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Intelligence Community Reforms in the United States

Introduction

The effects of the World War 2, September eleventh attacks and the war on Iraq initiated a lot of reforms in the American Intelligence community. The Second World War was a worldwide military conflict that lasted for an average of six years. It was the greatest war in the history of the world with the participation of more than a hundred million military troupes. Being a major widespread war, all the participants invested economically and scientifically at the war efforts (Brown 2003).

In the early 1970s, The New York Times carried a story about an operation by the CIA targeting the anti-war campaigners. This report shocked the white house and congress to an extent where the then president decided to launch a commission to investigate the agency. Later on the president shocked the country by revealing information about a possible CIA involvement in assassination plots against foreign government leaders. This immediately prompted congress to set up its own investigations over the agency and even other intelligence departments. The house agreed unanimously to set up the Nedzi Committee although few months later it was replaced by the Pike committee (Haines 1995).

On September eleventh of the year two thousand and three, Al Qaeda terrorists carried out a series of coordinated terror attacks on the United States of America. The terrorists hijacked two commercial airplanes that they later crashed into the Twin towers and the World Trade Center in New York City. This led to the death of all those who were on board as well as many others who were working at the terror sites.

A third and fourth hijacked plane were later crashed into the Pentagon and into a field in Pennsylvania respectively. Every passenger on board was killed in these too. In total an average of 3000 victims and 19 terrorists died in these four incidents. This prompted a response by the United States that was dubbed as the war on terror. They launched war on Afghanistan, specifically on the Taliban who were working with the Al Qaeda. Later on the United States in cooperation with the United Kingdom launched another war on Iraq claiming that Iraq’s possible exploration of weapons of mass destruction posed a serious challenge to their internal security as well that of their allies.

Body

After world war two America experienced a lot of changes politically, psychologically, and economically. Interestingly enough, amongst the western countries, America was the only nation whose economy had not been destroyed as a result of the war. This made the living standards in America much better than any other nation (Brown 2003). The segregation that was very familiar with the US military started fading away leading to the start of the civil rights movement. Since the League of Nations did not manage to prevent the war, after the Second World War the United Nations was formed. Since its formation it has been very active in disease control and provision of humanitarian aid to nations that have encountered distress. The war had a number of social effects on America e.g. more women joined the workforce with many of them also left raped. The war and the attacks on American soil in the year two thousand and one too, prompted a lot of reforms in the intelligence community. This was seen necessary in order to prevent the occurrence of such events in the future (Congress 2004).

The Pike Committee, unlike the other earlier set committees, refused to allow their agenda to be influenced by the government. It started its investigations with an evaluation and assessment of the intelligence budget. The committee found out that the foreign intelligence budget was 300 percent more than what congress had been informed about. The DCI, who was mandated to control the intelligence expenses, was only in charge of approximately a quarter of the entire budget. The biggest chunk of the budget was under the control of the Secretary of Defense. The Pike report therefore recommended that all the intelligence expenses be included in the president’s budget and made public for everyone to know. When the Committee evaluated the performance of the intelligence committee, they found it to be dismal and wanting. They rated the performance of the IC in the prediction of the Middle East war and the Portugal coup as dismal. In general therefore, the committee proposed that the executive and congress role of oversight needed to be enhanced even further, to be able to appropriately monitor the activities of the IC.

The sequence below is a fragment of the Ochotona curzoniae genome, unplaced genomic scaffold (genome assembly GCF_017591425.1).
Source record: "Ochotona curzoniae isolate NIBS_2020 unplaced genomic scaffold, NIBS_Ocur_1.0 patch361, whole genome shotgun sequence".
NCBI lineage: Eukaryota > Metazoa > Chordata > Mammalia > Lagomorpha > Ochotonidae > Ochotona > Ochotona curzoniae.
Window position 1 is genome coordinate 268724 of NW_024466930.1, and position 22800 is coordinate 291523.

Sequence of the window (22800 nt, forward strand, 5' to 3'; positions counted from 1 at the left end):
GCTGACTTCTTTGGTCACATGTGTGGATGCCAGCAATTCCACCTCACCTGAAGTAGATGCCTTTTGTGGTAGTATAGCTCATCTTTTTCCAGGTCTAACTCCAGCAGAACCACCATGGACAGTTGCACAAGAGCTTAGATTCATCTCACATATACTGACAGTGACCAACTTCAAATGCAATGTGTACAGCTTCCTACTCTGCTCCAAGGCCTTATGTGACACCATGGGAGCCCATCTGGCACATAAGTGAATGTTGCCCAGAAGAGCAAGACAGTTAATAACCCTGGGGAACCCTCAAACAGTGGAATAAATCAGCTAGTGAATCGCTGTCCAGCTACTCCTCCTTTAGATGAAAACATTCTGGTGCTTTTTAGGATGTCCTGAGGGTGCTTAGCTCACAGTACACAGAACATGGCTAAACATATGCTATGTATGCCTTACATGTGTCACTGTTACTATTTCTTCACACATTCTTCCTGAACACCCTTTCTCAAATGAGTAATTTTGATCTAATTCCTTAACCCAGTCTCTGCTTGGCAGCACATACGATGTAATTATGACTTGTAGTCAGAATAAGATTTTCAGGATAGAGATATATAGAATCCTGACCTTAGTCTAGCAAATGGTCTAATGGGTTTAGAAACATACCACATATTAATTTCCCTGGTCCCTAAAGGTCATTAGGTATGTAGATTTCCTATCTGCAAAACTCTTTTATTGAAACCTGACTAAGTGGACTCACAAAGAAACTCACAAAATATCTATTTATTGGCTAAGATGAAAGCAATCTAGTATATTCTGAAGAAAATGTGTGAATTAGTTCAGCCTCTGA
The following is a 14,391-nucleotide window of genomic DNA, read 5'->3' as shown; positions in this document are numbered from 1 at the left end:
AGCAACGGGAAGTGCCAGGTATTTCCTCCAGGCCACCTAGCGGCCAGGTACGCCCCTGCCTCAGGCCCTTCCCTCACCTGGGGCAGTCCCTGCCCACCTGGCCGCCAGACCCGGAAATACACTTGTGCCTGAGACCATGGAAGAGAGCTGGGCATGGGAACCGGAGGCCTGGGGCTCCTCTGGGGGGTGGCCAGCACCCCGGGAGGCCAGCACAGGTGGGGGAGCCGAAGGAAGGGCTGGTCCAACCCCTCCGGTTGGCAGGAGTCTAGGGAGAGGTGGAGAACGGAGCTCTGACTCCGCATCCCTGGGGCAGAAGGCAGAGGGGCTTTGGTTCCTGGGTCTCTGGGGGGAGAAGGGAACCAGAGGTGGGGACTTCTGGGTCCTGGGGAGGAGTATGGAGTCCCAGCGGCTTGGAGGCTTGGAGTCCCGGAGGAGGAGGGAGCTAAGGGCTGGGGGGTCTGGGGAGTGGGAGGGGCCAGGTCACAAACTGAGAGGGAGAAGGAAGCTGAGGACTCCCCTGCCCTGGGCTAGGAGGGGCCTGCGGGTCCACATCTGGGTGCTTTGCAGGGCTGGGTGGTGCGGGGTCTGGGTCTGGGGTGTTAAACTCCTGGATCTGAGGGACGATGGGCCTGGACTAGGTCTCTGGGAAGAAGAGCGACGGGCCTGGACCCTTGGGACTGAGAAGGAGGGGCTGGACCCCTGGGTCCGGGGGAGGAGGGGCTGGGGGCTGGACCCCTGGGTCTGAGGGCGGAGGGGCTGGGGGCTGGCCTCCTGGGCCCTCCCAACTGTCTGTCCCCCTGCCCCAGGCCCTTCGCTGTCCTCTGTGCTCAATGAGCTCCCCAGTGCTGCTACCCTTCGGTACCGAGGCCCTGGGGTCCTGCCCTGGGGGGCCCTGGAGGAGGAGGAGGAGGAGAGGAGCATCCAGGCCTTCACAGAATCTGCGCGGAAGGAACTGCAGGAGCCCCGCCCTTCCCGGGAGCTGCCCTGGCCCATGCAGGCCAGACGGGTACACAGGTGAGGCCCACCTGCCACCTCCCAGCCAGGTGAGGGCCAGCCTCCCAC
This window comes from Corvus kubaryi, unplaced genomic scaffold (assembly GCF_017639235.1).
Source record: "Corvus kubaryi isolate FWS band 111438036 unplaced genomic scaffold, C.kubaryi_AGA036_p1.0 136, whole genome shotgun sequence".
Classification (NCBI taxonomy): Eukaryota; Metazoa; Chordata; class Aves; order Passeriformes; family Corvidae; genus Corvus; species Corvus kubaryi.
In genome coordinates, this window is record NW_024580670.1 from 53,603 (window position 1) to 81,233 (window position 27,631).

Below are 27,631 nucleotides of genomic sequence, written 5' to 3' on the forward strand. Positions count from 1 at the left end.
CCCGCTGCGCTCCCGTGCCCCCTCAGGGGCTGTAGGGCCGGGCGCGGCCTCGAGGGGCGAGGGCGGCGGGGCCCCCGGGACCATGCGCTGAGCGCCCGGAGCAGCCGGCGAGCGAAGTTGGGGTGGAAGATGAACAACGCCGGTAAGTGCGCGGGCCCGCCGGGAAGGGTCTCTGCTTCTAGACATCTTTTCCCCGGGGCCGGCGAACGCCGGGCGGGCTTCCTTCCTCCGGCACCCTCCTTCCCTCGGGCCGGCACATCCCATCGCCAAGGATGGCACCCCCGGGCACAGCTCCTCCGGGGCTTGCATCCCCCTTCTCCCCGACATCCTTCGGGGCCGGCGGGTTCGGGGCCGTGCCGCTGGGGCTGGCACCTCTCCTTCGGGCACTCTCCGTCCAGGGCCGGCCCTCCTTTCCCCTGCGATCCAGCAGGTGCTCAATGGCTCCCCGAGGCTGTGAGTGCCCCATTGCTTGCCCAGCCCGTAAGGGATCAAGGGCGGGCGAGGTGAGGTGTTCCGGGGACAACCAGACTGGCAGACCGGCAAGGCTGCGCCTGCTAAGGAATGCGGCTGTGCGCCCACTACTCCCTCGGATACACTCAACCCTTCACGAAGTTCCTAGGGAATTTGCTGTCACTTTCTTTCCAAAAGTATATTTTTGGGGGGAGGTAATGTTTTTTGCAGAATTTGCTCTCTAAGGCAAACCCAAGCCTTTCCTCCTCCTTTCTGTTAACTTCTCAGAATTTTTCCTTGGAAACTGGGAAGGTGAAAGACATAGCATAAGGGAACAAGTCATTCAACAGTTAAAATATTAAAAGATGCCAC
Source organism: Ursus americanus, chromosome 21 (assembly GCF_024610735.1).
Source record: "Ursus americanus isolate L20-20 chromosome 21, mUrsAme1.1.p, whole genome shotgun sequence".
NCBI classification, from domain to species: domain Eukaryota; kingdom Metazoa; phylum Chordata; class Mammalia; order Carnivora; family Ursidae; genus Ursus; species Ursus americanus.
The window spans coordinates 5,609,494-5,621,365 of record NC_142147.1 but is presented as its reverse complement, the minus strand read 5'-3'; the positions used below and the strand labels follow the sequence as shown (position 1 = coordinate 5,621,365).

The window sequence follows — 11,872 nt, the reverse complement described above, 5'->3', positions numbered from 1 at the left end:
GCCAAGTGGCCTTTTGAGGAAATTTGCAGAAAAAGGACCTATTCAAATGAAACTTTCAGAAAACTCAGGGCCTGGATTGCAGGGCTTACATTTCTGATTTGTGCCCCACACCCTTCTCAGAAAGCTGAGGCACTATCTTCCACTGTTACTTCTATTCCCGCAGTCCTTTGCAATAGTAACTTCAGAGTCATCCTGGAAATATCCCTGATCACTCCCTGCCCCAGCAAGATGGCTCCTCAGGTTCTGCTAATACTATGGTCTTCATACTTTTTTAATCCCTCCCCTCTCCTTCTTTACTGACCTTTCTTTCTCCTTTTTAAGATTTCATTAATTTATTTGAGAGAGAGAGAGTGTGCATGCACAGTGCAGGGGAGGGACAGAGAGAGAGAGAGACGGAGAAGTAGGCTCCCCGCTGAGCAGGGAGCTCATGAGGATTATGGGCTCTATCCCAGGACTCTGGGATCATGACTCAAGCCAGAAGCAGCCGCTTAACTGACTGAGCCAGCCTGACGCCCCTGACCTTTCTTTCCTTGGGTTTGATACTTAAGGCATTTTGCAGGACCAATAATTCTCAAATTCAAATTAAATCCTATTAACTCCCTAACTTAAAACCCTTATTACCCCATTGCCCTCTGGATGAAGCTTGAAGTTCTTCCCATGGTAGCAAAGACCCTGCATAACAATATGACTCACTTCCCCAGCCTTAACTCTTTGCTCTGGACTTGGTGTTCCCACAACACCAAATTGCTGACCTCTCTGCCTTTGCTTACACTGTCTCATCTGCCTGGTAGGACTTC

The Pike committee of inquiry report was forward looking especially to the public who were tired of the status quo. This is because, even though it had some failures, it brought about change from the past to a new dawn that brought about some hope to the public (Haines 1995). The Pike committee was the first significant inquiry committee to investigate the international community since it was first formed in the late 1940s. The reforms proposed by the committee had great effects on the IC. As a result of the committee findings, congress became more involved in the activities of the intelligence community and therefore provided the necessary control and oversight which had been missing for a long time (Haines 1995).

After the Al Qaeda attacks of September eleventh, the intelligence community faced lots of criticism. People could not understand why the federal bureau of investigations was not able to warn people of the attacks before they happened. The bureau was accused of not working in coordination with the other members of the intelligence community to protect the country from internal threats (Richard Ben-Viniste et al 2003). In response the FBI decided to make major reforms within the bureau to make it an institution with the capacity to protect its citizens from terrorist acts. An upgrade was done to transform its major units into an integrated unit, and this included change in its operational practices and information technology unit. Reforms were introduced to do away with the autonomy of the institutions’ field offices by integrating the units to form a centralized control at the headquarters. It was found appropriate to adopt the traditional intelligence cycle where matters of importance were to be determined by the national officials. An organizational change was also put in place where by new offices were established at the headquarters and the various sub offices.